The Cadm1–Mupp1–GABBR2 complex in the cerebellum
Mupp1 is a multi-PDZ scaffold that is highly expressed in the brain and displays distinct expression patterns including hippocampal and cerebellar localization (Sitek et al. 2003). Mupp1 is highly enriched in synaptosomes, specifically in post-synaptic densities, and interacts with SynGAP and GABBR2 at PDZ13, 5-HTR2C at PDZ10, and JAM-A at PDZ9 (Becamel et al. 2001; Hamazaki et al. 2002; Kraplvinsky et al. 2004; Balasubramanian et al. 2007).
Cadm1 occurs at both sides of the synaptic cleft and is assumed to act as a synaptic adhesion molecule that clusters neurotransmitter receptors via the PDZ-binding domain in its C-terminus. Cadm1 interacted with Mupp1 at PDZ(1-5), and Mupp1 and GABBR2 were detected in Cadm1-associated proteins in the brain, suggesting that Cadm1 forms a ternary complex with synaptic receptors, including GABBR2 at the post-synaptic membrane via interaction with Mupp1. Therefore, it is likely that the Cadm1–Mupp1–GABBR2 complex localizes to the inhibitory synapses between Purkinje cells and parallel fibers. However, VGluT1 is down-regulated in the Cadm1-KO mice (Fujita et al. 2012a), suggesting that Cadm1 also localizes to the excitatory synapse. Within the excitatory NMDAR signaling complex, disruption of the Mupp1–SynGAP complex increases the number of synapses containing functional AMPA receptors by regulating p38 MAP kinase activity (Kraplvinsky et al. 2004). Cadm1 may anchor the GABBR2 complex and the SynGAP–NMDAR complex via Mupp1 to the inhibitory and excitatory post-synaptic membranes, respectively. A possible Cadm1–Mupp1–GABBR2 and Cadm1–Mupp1–SynGAP–NMDAR complex is illustrated in Fig. 7.
PSD-95 is the multiscaffold protein, which forms a complex with NMDAR at excitatory synapse (Gerrow and El-Husseini 2007). However, Cadm1 and Nlgn3 did not interact with PSD-95 and Mupp1, respectively (Fig. 1c and d). Therefore, the two synaptic adhesion molecules may form different receptor complexes, such as Cadm1-Mupp1 and Nlgn3-PSD-95, at the post-synaptic membrane. Cadm1–Mupp1 and Nlgn3–PSD-95 regulation system at excitatory and inhibitory synapse will be major issue for the future study.
Possible molecular mechanism of the up-regulation of GABBR2 in the Purkinje cells of Cadm1-KO mice
Cadm1 deficiency increased GABBR2 protein level, but not its mRNA level (Figure S1), suggesting that GABBR2 is more stable in the cerebellum lacking Cadm1. Cadm1 deficiency may cause a conformational change in Mupp1 and its destabilization, but also association of Mupp1 with other adhesion molecules that anchors the Mupp1–GABBR2 complex to the post-synaptic membrane and stabilizes it, resulting in an imbalance of inhibitory and excitatory synapses that may be linked with ASD pathogenesis.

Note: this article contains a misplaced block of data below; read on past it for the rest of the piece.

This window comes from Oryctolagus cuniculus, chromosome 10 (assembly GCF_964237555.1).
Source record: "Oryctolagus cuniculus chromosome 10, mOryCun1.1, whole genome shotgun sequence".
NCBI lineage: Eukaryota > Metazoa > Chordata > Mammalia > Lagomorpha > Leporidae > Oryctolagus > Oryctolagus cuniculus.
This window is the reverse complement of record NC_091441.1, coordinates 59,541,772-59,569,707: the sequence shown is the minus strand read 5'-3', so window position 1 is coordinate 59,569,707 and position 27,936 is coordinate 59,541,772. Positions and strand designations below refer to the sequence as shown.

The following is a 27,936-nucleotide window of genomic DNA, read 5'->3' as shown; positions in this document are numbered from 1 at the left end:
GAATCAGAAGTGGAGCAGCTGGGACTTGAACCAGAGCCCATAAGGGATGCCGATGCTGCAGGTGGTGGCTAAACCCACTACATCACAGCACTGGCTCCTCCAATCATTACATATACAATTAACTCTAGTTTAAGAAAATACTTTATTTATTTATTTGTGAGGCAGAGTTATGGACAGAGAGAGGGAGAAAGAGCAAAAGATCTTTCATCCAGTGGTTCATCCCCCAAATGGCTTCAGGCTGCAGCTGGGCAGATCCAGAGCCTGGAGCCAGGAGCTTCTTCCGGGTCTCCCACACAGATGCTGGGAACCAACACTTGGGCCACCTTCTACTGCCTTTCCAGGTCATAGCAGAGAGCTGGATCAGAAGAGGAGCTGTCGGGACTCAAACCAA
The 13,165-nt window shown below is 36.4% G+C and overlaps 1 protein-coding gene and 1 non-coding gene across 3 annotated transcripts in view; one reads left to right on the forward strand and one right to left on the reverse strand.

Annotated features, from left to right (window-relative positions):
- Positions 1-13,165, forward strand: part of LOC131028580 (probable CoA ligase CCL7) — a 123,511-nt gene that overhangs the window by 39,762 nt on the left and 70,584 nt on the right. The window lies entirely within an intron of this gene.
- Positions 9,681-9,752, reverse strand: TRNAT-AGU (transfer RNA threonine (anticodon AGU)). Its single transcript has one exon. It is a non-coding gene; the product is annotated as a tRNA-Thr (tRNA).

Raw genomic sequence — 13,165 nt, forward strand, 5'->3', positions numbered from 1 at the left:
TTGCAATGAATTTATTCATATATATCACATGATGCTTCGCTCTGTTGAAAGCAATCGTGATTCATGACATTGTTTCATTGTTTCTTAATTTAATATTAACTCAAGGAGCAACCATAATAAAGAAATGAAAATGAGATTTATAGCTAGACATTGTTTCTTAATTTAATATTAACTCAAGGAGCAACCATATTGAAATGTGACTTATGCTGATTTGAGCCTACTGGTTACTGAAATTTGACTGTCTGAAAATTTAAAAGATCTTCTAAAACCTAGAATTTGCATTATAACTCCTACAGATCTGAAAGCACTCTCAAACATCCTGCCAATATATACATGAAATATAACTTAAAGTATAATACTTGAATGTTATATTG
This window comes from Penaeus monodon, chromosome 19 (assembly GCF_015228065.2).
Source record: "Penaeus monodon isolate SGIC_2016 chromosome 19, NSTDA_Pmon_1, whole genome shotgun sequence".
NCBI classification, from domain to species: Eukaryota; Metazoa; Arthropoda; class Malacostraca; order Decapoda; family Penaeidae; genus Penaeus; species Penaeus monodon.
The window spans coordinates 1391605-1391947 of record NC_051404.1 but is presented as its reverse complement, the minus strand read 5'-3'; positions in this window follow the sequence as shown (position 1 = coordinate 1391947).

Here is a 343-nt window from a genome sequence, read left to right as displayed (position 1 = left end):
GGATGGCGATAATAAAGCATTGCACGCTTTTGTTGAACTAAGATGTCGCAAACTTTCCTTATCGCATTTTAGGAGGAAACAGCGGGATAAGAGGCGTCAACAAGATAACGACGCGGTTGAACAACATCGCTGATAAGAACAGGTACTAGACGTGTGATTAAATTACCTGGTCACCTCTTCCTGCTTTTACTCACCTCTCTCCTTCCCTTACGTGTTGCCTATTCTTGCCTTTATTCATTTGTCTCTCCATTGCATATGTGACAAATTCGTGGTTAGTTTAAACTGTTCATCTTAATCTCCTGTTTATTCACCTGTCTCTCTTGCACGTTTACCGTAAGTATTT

Cadm1 and Mupp1 preferentially localized to the apical-distal and proximal dendritic portions of the molecular layer, respectively, suggesting that other cell adhesion molecules interact with Mupp1 in the proximal region. Cntnap2 may associate with the Mupp1–GABBR2 receptor complex because the cytoplasmic tail of Cntnap2 harbors a PDZ-binding motif, KKEWLI, similar to that of Cadm1, KKEYFI, (Biederer et al. 2002; Fujita et al. 2003) and interacts with Mupp1 (Horresh et al. 2008). In the cerebellum, Cntnap2 occurs in the proximal stems of dendrites and in the soma of Purkinje cells (Fujita et al. 2012b), and the Cntnap2-positive area was observed to extend to the apical-distal dendritic portion in the molecular layer of Cadm1-KO mice (unpublished data). Thus, it may be possible that the Cntnap2–Mupp1 complex contributes to GABBR2 stabilization by forming a ternary complex in place of the Cadm1–Mupp1 complex and the increased GABBR2 levels in the cerebella of Cadm1-KO mice.
However, Cadm1-KO mice exhibit some ASD-like symptoms and impaired USV,, suggesting that Cntnap2 or other cell adhesion molecules cannot sufficiently compensate for Cadm1 function (Fujita et al. 2012b). This deficiency may be because of differences in the targets of pre-synaptic members; the Cntnap2–Mupp1 complex may have a synaptic function distinct from that of the Cadm1–Mupp1 complex because Cntnap2 forms a cis-complex with members of the contactin family, which have their own target molecules for cell adhesion.
Loss of function of Cadm1 and up-regulation of GABBR2 in the cerebellum of Cadm1-KO mice
Infant rodents utilize USVs for critical mother–offspring interactions (Branchi et al. 2001). In addition to ASD symptoms (Takayanagi et al. 2010), Cadm1-KO pups (P10) display impaired USVs similar to the USVs of Foxp2(R552H)-KI pups (P10) who carry a mutation related to speech–anguage disorder (Fujita et al. 2008, 2012a). In contrast with Cadm1-KO pups, Foxp2(R552H)-KI pups carry a reduced number of synapses expressing Cadm1 and GABBR2 on the dendrites of Purkinje cells, whereas more GABBR2 occurs in the cerebella of Cadm1-KO mice. Furthermore, the NLGN3(R451C) mutation is found in ASD patients, and GABAergic transmission is increased in Nlgn3(R451C)-KI mice (Tabuchi et al. 2007), suggesting that GABBR2 up-regulation may not be related to the impaired USVs, but rather to other ASD-like symptoms of Cadm1-KO mice. The relationship between the physiological alteration of the Cadm–Mupp1-receptor complex and the impaired social interactions of Cadm1-KO mice, a symptom of ASD, will be a major focus of future study.
In conclusion, Cadm1 associated with Mupp1 at PDZ(1-5) and colocalized with Mupp1 and GABBR2 in the molecular layer of the cerebellum. Lack of Cadm1 increased the up-regulation of GABBR2 in the cerebellum. Cadm1 may therefore form a ternary complex with Mupp1–GABBR2 in the cerebellum.
This work was supported by Grants-in-Aid for Scientific Research (KAKENHI) of the Ministry of Education, Culture, Sports, Science and Technology, Japan (21200011, 21700377); Grants-in-Aid for Health Labour Scientific Research of the Ministry of the Health, Labour and Welfare, Japan (10103243). We are extremely grateful to all the families. We thank Dr. S. Tsukita, Dr. C. Ullmer, and Dr. A.E. El-Hussini for providing cDNA. The authors declare no conflict of interest.